What Does a Court Security Officer Do?

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  • Written By: B. Turner
  • Edited By: W. Everett
  • Last Modified Date: 09 November 2019
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A court security officer maintains safety and security within and and around local or state court facilities. These officers often have special training that enables them to effectively handle the types of issues likely to occur in the court setting. Court security officers are responsible for not only protecting judges and other staff, but also visitors and the defendants themselves. They also maintain a peaceful, controlled environment within the building, and keep watch for firearms, explosives and other dangers. Court security officers may also be known as bailiffs, marshals or officers of the court.

These officers are responsible for building security. They often man the doors of a courthouse, controlling access and egress. They may rely on metal detectors and other devices to spot weapons or contraband on visitors or prisoners entering the building. Guards also provide security around the building's perimeter, making sure that no explosives or weapons are left on the grounds.

A court security officer may also handle prisoner transport. He maintains proper documentation when prisoners are handed off to the court, or returned to the custody of police or other law enforcement. These officers escort defendants into and out of the court room, and back to appropriate holding cells. They may also be responsible for picking up and returning prisoners to nearby jails or prisons.


Court officers are perhaps best known for the role they play within the courtroom itself. Here these officers stand guard during a trial, and address any outbursts by defendants or the public. They may escort the jury into and out of the room, or locate the judge and other trial participants when they are needed. A court security officer may be in charge of courtroom announcements, such as instructing attendees to rise when the judge enters, or informing them of the rules of the court.

Overall, a court security officer must maintain safety and security within a potentially dangerous and difficult environment. They must remain aware and alert at all times, regardless of where they are working or what they're specific role is for that day. All officers should be ready to respond to emergencies or alarms, and should be prepared to prevent prisoner escapes, which can happen at any time. The court security officer may supervise activity at court house holding cells or jails, and keeping prisoners safe and under control. These guards might be responsible for watching security camera footage to monitor building activity, or simply enforcing basic rules regarding smoking, food, or photography.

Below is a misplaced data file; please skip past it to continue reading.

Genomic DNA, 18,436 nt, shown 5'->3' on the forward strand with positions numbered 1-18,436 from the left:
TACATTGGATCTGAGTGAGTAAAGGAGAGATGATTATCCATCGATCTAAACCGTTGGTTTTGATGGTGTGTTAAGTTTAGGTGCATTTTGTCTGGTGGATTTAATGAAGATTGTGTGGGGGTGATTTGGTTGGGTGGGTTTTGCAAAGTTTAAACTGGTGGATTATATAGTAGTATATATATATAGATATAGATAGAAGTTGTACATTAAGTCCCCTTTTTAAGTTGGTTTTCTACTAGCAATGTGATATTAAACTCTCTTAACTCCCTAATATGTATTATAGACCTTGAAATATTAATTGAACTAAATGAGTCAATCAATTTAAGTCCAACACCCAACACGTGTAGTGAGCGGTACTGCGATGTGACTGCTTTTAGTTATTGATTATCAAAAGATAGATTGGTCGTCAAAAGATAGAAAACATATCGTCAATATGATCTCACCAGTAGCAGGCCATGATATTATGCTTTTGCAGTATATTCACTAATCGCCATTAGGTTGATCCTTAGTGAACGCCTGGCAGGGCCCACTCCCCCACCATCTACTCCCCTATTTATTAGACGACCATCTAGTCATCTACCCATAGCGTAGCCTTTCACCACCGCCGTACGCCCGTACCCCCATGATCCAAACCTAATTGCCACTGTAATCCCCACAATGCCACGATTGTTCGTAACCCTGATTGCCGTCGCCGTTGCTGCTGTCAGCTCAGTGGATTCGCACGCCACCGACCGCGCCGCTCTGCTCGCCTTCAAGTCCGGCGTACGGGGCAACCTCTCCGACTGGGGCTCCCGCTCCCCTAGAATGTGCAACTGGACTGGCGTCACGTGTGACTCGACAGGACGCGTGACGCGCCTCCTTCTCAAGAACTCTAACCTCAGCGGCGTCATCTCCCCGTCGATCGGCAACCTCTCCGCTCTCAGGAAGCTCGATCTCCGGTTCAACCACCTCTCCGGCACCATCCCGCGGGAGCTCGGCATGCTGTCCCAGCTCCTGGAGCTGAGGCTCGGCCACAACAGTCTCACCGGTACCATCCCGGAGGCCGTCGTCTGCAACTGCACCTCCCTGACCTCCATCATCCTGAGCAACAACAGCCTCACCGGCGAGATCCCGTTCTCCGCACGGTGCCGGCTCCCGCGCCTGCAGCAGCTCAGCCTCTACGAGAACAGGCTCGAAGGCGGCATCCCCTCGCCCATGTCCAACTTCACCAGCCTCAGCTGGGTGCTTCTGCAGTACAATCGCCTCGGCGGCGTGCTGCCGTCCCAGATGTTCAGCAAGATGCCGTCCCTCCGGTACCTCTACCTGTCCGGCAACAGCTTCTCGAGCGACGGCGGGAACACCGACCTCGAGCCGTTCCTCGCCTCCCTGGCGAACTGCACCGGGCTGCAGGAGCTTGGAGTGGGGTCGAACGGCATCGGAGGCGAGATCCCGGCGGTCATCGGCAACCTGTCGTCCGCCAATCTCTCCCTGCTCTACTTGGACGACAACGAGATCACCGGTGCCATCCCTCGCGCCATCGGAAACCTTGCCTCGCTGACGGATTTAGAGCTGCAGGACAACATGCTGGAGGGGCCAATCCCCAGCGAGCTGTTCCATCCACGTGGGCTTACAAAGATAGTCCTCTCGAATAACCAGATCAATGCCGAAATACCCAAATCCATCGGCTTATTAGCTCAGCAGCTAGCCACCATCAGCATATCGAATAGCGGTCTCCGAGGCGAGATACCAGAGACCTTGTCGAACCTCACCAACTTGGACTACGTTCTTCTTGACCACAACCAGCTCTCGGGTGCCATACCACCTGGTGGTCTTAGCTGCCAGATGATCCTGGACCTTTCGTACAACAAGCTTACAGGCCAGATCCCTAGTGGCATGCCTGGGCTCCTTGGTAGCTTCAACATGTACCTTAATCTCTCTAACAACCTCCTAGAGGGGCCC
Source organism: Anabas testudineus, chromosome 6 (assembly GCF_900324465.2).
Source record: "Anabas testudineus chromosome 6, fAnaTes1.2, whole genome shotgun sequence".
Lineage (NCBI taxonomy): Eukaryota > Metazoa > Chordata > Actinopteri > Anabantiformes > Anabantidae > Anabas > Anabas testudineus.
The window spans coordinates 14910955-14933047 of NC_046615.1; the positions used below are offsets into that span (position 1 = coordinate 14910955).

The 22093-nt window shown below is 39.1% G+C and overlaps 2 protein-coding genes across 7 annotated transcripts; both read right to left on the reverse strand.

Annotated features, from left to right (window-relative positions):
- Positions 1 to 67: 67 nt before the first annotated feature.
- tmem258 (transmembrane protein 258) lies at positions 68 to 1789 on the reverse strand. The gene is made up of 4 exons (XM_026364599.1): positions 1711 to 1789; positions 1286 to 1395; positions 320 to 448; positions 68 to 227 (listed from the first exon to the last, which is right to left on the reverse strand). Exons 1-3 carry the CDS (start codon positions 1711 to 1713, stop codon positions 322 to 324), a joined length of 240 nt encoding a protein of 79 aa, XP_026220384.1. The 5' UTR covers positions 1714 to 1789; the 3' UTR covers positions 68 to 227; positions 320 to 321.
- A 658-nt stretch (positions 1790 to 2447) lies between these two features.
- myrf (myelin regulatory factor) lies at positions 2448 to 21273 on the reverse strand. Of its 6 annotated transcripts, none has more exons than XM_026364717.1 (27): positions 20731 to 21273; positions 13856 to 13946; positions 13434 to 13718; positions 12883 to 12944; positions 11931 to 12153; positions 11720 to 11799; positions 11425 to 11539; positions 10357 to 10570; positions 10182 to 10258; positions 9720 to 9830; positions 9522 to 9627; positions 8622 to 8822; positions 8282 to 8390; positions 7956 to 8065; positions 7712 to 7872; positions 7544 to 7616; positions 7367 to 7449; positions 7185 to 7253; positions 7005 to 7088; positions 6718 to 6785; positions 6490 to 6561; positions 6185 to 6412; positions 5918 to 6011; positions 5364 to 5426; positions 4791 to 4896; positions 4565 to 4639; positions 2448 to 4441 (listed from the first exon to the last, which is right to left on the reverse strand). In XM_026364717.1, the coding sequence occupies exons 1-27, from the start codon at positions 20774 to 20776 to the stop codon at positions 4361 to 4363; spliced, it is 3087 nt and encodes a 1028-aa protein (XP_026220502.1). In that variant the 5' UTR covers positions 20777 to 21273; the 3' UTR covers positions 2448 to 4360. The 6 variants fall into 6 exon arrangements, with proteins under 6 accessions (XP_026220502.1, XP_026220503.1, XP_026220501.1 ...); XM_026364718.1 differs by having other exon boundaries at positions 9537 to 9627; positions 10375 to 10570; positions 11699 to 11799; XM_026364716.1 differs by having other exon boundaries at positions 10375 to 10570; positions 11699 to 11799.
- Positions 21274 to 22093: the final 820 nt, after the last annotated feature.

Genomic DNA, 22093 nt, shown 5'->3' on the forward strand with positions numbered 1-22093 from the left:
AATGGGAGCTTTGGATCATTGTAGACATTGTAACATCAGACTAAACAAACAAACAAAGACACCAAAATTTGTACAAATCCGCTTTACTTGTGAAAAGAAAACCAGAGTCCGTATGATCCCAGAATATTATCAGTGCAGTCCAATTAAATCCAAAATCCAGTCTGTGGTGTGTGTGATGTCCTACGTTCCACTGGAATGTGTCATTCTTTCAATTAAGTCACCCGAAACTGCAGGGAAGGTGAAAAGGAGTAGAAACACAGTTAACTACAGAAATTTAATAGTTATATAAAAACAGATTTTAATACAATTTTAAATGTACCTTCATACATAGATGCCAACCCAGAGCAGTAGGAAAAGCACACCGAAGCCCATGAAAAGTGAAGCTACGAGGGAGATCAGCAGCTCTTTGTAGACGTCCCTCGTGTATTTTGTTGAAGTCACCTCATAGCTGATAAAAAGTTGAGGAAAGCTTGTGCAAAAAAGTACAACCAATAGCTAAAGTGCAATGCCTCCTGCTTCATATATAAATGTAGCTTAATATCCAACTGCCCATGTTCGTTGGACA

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Post 3

@matthewc23 - I understand what you are saying and there may even be private security forces employed in major cities concerning the security of the court rooms, but in a small town the duties of a sheriff's office may become limited, so that means that providing protection for the court room may simply be one of the main duties associated with their job.

I am wondering though if there is any additional training involved in order for a court room security officer to be able to properly do their job and if they require any expertise in the legal system or if what is required of them is simply an extension of what they may be doing as a regular security officer of as a police officer.

Post 2

At my county courthouse, all the court security is made up of deputies from the local county sheriff's office and they rotate their courtroom duties.

I really never understood exactly why sheriff's deputies were the ones that provided security for these county court rooms, until I thought that it had something to do with the fact that the court house was associated with matters of the county, which both the sheriff's office and county court house are a part of.

Despite it making sense that the county law enforcement would provide protection, I still do not understand why a private security force is not put in place at the court house simply to allow the sheriff's office to take care of matters on the street that are probably more important to be dealt with.

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